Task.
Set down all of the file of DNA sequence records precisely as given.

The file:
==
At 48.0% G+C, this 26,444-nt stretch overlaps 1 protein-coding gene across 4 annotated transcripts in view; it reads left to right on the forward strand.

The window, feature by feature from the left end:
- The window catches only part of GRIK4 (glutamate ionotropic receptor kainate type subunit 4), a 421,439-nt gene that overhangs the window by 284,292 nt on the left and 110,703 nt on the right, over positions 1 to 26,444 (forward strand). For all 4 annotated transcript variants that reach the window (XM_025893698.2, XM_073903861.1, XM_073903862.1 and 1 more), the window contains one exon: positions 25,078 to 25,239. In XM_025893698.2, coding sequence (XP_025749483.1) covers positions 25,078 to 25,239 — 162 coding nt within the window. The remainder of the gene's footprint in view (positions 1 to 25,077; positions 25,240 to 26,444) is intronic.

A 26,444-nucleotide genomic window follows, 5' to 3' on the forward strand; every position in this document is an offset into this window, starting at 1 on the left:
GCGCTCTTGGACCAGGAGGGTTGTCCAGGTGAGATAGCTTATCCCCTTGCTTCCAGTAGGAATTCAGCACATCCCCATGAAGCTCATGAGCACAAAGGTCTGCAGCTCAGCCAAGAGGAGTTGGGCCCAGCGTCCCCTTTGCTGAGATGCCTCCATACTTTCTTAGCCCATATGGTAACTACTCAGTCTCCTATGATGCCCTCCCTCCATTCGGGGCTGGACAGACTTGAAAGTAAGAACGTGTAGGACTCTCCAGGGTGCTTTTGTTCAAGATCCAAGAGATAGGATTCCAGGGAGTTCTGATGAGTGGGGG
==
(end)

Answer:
At 48.0% G+C, this 26,444-nt stretch overlaps 1 protein-coding gene across 4 annotated transcripts in view; it reads left to right on the forward strand.

The window, feature by feature from the left end:
- The window catches only part of GRIK4 (glutamate ionotropic receptor kainate type subunit 4), a 421,439-nt gene that overhangs the window by 284,292 nt on the left and 110,703 nt on the right, over positions 1 to 26,444 (forward strand). For all 4 annotated transcript variants that reach the window (XM_025893698.2, XM_073903861.1, XM_073903862.1 and 1 more), the window contains one exon: positions 25,078 to 25,239. In XM_025893698.2, coding sequence (XP_025749483.1) covers positions 25,078 to 25,239 — 162 coding nt within the window. The remainder of the gene's footprint in view (positions 1 to 25,077; positions 25,240 to 26,444) is intronic.

A 26,444-nucleotide genomic window follows, 5' to 3' on the forward strand; every position in this document is an offset into this window, starting at 1 on the left:
GCGCTCTTGGACCAGGAGGGTTGTCCAGGTGAGATAGCTTATCCCCTTGCTTCCAGTAGGAATTCAGCACATCCCCATGAAGCTCATGAGCACAAAGGTCTGCAGCTCAGCCAAGAGGAGTTGGGCCCAGCGTCCCCTTTGCTGAGATGCCTCCATACTTTCTTAGCCCATATGGTAACTACTCAGTCTCCTATGATGCCCTCCCTCCATTCGGGGCTGGACAGACTTGAAAGTAAGAACGTGTAGGACTCTCCAGGGTGCTTTTGTTCAAGATCCAAGAGATAGGATTCCAGGGAGTTCTGATGAGTGGGGG